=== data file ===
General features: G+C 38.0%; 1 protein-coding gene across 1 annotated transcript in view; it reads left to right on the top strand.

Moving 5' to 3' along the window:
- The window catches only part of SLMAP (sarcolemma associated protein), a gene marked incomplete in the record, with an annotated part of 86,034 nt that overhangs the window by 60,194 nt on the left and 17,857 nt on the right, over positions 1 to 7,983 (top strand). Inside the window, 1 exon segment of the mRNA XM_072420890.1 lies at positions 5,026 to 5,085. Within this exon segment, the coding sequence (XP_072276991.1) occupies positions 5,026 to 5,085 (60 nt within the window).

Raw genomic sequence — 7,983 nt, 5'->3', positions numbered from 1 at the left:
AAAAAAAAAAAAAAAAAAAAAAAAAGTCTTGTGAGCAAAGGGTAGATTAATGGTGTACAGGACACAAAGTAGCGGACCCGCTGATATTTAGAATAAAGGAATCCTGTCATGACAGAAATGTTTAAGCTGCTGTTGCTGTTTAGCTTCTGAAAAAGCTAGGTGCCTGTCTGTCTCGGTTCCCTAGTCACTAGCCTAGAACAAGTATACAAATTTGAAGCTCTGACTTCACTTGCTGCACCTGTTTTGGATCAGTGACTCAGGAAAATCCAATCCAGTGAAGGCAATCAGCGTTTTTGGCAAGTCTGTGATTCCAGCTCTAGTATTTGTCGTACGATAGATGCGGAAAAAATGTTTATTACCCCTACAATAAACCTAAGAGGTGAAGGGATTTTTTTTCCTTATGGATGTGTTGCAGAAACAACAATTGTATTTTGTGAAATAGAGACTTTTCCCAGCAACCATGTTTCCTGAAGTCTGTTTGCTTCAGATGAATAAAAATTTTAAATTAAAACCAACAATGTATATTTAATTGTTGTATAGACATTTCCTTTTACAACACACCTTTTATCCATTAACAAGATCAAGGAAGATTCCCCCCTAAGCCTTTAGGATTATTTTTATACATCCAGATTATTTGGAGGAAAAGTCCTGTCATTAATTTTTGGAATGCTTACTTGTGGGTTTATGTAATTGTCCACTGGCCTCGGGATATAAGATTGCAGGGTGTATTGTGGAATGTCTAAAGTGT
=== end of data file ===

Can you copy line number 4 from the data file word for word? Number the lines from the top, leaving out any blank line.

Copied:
Raw genomic sequence — 7,983 nt, 5'->3', positions numbered from 1 at the left: